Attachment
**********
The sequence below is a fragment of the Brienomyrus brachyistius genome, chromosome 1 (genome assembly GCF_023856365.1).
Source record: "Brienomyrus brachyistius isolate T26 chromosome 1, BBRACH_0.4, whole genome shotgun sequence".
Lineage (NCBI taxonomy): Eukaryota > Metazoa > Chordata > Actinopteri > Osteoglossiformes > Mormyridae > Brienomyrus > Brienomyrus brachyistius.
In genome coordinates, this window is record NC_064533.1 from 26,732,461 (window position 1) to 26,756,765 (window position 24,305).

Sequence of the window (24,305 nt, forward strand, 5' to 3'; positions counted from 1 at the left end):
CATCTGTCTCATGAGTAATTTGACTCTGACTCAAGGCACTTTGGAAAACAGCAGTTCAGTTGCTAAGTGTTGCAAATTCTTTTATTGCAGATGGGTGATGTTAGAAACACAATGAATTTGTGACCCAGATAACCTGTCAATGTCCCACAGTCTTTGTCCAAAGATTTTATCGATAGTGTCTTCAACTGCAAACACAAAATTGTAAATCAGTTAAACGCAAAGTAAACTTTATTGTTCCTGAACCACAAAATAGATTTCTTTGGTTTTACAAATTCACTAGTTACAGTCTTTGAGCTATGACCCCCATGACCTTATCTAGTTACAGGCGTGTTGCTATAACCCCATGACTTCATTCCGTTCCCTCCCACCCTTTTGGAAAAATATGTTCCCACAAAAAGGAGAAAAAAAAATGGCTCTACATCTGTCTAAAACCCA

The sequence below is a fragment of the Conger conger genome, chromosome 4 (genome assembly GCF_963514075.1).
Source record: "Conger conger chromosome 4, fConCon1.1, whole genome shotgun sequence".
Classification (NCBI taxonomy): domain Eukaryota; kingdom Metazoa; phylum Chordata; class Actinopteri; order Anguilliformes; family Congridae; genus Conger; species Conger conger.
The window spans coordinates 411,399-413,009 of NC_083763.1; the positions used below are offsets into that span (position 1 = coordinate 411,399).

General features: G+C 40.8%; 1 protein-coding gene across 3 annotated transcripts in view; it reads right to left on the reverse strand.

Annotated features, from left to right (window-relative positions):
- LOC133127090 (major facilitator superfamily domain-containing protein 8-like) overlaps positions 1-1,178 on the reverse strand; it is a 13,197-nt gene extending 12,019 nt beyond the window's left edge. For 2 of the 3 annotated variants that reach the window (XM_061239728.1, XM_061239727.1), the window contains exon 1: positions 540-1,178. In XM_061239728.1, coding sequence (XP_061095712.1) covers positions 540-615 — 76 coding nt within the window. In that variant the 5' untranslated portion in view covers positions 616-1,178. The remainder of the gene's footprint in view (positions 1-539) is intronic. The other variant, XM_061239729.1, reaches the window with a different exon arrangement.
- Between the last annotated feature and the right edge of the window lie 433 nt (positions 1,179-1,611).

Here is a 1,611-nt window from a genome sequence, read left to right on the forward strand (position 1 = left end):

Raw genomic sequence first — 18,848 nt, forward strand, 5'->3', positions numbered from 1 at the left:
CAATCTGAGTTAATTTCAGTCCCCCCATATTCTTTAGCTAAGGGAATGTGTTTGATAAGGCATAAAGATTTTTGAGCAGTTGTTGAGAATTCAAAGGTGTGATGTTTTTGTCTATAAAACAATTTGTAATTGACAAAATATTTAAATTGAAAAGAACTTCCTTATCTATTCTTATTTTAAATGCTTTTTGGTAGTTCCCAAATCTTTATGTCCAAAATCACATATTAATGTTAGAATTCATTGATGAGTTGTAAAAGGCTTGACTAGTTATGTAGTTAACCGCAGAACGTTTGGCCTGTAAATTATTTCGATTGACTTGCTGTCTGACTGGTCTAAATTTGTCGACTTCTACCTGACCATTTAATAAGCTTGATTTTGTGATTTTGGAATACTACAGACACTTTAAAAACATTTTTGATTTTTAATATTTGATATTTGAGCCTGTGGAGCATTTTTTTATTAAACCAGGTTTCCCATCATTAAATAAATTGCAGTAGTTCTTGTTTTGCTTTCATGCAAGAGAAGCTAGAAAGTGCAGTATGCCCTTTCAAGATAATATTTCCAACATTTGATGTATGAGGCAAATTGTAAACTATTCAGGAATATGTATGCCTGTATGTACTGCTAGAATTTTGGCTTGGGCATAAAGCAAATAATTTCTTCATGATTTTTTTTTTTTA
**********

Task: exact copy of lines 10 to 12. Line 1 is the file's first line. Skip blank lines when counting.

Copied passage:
The window spans coordinates 411,399-413,009 of NC_083763.1; the positions used below are offsets into that span (position 1 = coordinate 411,399).

General features: G+C 40.8%; 1 protein-coding gene across 3 annotated transcripts in view; it reads right to left on the reverse strand.

Annotated features, from left to right (window-relative positions):